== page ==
Indeed, just three years ago, St. Albans School, an elite all-boys school in D.C., was embroiled in scandal involving student misconduct. Girls at its sister school, National Cathedral School, collected a Google document full of allegations of of unwanted sexual advances at parties and inappropriate comments by St. Albans boys as part of an effort to design new prevention programs. That prompted a flurry of online posts from the boys that school officials called "inappropriate." Later the same year, St. Albans had to recall its yearbooks after discovering seniors had included crude and sexist slurs.
"That's way too recent. This is very disturbing," says attorney Eric MacLeish, who represents victims of sexual assault and is an alumnus of St. Albans.
"That tells me there's an issue at that school. It's really indefensible," he says.
St. Albans declined to comment, but in a letter to parents and alumni this week, the school apologized for the incidents and vowed to learn from past mistakes.
"We embrace moments like this ... as opportunities to reflect deeply on who we are and what we value," wrote Headmaster Jason Robinson.
Not that it hasn't been painful. In his letter, Van Dyke from Georgetown Prep noted how "tough" it has been to see the school's image so tarnished. But writing this week in America magazine, Van Dyke insisted that the school's challenge is "not a public relations challenge but one of school culture."
Alumnus Jerry Parshall says he doesn't think the school is quite living up to that standard. He says the letter he received from the president "focused too much on the good work that prep students are doing in the world and their public service" and on denying any sense of entitlement.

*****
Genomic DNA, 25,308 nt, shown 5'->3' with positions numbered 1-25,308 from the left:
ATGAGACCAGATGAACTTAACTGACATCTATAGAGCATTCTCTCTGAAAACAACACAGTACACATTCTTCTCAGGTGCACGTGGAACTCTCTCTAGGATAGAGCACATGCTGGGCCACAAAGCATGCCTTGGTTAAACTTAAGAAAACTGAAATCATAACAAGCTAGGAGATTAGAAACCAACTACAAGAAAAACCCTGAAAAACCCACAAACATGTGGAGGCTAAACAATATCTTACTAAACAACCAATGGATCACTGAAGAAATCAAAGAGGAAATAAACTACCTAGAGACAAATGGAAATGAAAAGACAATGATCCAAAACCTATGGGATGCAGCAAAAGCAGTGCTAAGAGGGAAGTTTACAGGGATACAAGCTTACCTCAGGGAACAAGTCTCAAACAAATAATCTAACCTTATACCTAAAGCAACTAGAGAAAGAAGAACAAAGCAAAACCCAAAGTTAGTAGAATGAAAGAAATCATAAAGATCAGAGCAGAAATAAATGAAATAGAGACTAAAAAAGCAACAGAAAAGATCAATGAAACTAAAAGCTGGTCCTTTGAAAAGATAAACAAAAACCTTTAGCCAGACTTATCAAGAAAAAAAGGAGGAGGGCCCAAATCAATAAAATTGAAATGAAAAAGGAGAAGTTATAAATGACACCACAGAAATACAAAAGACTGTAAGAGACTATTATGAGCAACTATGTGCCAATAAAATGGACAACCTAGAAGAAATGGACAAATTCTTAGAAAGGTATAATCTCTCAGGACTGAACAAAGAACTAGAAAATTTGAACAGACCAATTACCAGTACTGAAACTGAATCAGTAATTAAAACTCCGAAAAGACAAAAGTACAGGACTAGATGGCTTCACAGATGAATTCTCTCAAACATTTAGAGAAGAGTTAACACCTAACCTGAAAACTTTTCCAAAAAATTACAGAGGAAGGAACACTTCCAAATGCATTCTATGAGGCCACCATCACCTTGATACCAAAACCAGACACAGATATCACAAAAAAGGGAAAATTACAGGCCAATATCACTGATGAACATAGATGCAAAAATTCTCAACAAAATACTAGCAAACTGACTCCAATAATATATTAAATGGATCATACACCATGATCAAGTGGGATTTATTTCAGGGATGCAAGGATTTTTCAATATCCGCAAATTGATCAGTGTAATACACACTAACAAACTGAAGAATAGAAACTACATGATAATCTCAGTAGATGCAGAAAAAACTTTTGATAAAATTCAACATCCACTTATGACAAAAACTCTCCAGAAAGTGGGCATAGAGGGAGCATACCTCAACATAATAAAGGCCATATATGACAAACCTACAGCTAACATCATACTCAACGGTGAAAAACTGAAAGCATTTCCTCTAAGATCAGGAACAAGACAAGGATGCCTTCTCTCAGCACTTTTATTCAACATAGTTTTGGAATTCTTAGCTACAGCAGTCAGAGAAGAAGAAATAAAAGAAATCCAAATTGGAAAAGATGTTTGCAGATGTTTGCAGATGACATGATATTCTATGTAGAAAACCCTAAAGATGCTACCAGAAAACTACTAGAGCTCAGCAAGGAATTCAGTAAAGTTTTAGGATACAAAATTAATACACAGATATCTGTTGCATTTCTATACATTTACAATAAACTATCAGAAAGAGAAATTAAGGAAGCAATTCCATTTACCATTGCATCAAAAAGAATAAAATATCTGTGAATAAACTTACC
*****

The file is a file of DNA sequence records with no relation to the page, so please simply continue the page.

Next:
"I wish they had owned up a little bit more," he says, "to say, 'Look, there clearly was a problem here back then, and there's more we can do about it, and we're going to work to fix it.' "
Palfrey of Phillips Academy says some schools have been quicker than others to really walk the walk.
"In difficult situations, I certainly think there are cases in which schools make a decision based on [protecting their] reputation [instead of what's best for kids] and they shouldn't."
Ultimately, schools say the most powerful force for change is the kids themselves. As three seniors wrote in the St. Albans school newspaper this week, "The acceptance that our community has problems is not a mark on our character or our school; rather, an honest effort to address these problems shows our true strength as young men." They went on to write that only by "standing tall as the men of St. Albans School will we give to our sisters ... what we have owed them for ages."
It's heartening to many administrators to see how expectations and attitudes of this generation of high schoolers have evolved. But Palfrey says he worries some of the progress may be undermined by what happens in Washington.
If the Senate votes to confirm Kavanaugh, despite the allegations against him, he says it will send students a mixed message about underage drinking and sexual misconduct.
"It will make it seem that these things are not as consequential or important as we've been saying they are," says Palfrey. "And it will make it more complicated for us as educators to hold the line on sexual misconduct in some ways."
And even if the Senate votes no, Palfrey says, public officials have already made comments in recent weeks that also undermine what schools have been trying to teach.